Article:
Java Virtual Machine and most of the Java class libraries,
excluding the user interface classes.
• The Personal Basis Profile adds the AWT class libraries, in
addition to what the Foundation Profile defines.
• the Personal Profile includes everything contained in the
• previously mentioned profiles, with the addition of support
• Configurations and profiles are beneficial from a development
perspective because they allow you to group similar, but still
different, devices together and share common code between
• J2ME does not completely follow the Java motto of “write once, run
• Mobile and embedded devices vary too much for this to be true.
• Configurations and profiles address this problem to a degree, but the
experienced J2ME developer will still find many nuances that exist
between devices, especially in areas dealing with user interfaces.
• J2ME is not intended for very complex applications. This has more to
do with the intended targeted devices than with this edition of Java.
• J2ME is ideal for creating applications to look up or record simple
information. Creating complex software such as a word processor
would quickly push up against the limitations of the device and J2ME
• J2ME MIDlets are generally deployed over a network.
They can be manually loaded onto a device, but that isn’t
very useful for a large install base.
• Typically, they will be loaded by a web server, serving
them to clients upon their request.
• A MIDlet on a web server will consist of at least two files:
a Java Application Descriptor, or JAD, and the Java
Archive, or JAR file.
• The JAD file is used to describe the MIDlet. It
• is a text file that contains information such as the MIDlet’s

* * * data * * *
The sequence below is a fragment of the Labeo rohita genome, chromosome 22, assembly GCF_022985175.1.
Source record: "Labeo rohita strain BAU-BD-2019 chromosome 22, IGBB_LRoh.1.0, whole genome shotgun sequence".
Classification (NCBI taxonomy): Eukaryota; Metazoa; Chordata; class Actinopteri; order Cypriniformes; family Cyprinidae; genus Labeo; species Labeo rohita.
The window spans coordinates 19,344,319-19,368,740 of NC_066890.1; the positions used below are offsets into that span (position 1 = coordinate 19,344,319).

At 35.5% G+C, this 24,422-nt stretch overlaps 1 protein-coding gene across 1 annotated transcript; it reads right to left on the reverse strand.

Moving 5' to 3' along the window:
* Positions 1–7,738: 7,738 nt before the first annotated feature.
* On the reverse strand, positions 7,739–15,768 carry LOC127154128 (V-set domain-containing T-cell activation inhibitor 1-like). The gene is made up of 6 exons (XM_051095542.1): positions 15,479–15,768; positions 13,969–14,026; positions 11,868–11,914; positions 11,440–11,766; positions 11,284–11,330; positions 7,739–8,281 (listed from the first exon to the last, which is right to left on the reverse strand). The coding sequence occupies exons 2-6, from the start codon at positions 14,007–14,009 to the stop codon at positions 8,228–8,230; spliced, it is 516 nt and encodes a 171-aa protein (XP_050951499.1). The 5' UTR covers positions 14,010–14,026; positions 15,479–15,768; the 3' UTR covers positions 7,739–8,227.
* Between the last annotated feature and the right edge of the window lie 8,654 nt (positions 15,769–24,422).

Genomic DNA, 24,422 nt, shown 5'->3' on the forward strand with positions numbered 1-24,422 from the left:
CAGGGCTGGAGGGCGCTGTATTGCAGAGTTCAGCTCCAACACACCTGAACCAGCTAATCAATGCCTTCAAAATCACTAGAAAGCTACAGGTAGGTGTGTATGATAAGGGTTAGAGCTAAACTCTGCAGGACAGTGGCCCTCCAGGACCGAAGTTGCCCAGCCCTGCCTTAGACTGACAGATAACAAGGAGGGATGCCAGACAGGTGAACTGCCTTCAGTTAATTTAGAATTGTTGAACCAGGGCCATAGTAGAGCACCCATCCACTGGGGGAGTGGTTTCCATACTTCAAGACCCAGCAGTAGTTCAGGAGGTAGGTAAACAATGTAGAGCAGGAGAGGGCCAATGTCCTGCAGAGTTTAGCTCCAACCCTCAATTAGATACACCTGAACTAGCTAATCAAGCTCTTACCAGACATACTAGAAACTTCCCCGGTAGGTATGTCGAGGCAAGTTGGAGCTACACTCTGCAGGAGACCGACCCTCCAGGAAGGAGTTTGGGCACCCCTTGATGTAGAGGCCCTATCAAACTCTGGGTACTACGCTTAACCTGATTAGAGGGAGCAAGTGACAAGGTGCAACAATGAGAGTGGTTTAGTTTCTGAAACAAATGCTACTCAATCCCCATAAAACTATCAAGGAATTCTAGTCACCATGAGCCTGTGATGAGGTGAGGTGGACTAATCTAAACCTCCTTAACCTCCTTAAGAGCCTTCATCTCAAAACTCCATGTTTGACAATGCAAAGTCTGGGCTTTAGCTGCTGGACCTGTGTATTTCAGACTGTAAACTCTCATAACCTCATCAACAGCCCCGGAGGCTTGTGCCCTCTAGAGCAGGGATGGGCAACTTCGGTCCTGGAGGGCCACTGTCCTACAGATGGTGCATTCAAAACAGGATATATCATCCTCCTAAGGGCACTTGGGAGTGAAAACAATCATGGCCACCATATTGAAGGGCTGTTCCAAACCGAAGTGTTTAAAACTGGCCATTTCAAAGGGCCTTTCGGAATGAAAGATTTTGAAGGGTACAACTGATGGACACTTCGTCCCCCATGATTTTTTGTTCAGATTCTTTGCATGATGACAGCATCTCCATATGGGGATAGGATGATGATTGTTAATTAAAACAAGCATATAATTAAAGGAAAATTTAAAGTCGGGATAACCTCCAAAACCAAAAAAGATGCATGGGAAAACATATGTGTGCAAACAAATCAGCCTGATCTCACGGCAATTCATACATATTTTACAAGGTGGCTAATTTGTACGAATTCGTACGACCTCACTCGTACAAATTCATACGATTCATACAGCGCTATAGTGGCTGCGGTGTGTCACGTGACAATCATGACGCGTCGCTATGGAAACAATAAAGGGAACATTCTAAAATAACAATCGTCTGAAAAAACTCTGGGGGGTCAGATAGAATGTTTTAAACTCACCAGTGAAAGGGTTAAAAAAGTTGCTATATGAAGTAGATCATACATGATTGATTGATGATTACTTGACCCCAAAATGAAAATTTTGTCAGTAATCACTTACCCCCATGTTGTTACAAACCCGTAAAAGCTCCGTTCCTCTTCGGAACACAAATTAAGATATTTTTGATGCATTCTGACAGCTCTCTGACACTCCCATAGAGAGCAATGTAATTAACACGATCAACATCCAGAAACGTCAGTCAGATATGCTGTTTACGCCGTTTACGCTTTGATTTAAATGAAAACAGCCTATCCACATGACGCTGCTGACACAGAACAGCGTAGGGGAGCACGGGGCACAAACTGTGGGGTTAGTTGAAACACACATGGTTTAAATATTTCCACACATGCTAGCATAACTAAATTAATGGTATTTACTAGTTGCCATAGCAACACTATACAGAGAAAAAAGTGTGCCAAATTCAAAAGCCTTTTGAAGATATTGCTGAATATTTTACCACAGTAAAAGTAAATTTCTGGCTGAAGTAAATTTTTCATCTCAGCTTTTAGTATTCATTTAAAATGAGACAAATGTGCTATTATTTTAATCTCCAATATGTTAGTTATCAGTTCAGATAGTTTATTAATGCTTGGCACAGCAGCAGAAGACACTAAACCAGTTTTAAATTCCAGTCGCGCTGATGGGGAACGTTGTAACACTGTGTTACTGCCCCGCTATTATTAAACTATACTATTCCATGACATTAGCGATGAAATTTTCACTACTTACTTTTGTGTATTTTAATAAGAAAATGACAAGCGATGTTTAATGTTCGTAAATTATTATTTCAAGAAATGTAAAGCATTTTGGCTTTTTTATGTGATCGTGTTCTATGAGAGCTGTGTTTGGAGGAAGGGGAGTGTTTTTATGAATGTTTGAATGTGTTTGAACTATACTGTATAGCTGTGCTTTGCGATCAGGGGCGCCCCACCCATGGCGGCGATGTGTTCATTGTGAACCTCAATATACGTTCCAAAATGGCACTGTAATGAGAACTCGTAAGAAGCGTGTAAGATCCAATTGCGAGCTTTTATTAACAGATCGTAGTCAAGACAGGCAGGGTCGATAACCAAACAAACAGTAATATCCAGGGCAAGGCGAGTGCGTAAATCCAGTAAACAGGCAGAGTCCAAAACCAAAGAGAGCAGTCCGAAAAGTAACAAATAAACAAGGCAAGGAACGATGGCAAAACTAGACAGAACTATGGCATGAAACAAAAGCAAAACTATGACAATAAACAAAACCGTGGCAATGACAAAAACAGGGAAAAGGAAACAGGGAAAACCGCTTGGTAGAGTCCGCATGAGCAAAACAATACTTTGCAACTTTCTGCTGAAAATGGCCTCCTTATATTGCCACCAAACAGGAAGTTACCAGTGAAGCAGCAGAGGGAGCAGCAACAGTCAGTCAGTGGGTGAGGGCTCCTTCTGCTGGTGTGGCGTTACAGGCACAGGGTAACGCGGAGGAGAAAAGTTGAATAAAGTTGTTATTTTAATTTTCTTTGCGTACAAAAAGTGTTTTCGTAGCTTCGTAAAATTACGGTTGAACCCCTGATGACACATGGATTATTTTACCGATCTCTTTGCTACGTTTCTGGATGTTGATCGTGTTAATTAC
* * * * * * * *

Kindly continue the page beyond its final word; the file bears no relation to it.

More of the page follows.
version, the location of the JAR, the location of the icon (if
it exists), and many other attributes.
Using Java Applets as Fat Clients
• Exam Objective 7.3 Describe at a high level the basic
characteristics, benefits, drawbacks, and deployment
issues related to creating fat-clients using Applets.
• An applet’s advantage is its ability to be embedded in a
web page but still retain powerful features that would
normally be found in a standard desktop application.
• The main difference between the two is the way the code
• An applet will allow the client to access backend
enterprise servers such as web servers, web services,
• It also can make use of advanced Java user interface
elements such as Swing and multimedia libraries for
Java Applet Disadvantages
• As stated earlier, to execute the applet the Java Virtual
Machine must be used.
• It also must be a current version. If an applet is executed
on an out-of-date Virtual Machine, the applet will attempt
to download the latest version. This may create a
substantial delay in the startup time of the applet.
• Applets have much tighter runtime restrictions than a
standard Java application.
• They also are executed in a sandbox that gives them
limited access to the client-side system.
• And even if more than one applet is embedded in the same page,
intercommunication is impossible. These restrictions may be
relaxed but the user must agree to it via a prompt from the Java
• Since applets are often located inside web pages, they are not
able to be executed offline.
• The user must have a network connection to the server that
contains the applet.
• If the user does have a network connection but limited
bandwidth, the user may suffer from very slow load times since
the applet is reloaded each time it is run.
• Some cache is available to help speed up this process, but this is
unreliable since it can easily be cleared.
Java Applet Deployment
• Applets are easy to deploy. They reside on the web
server and are embedded in the web page. When the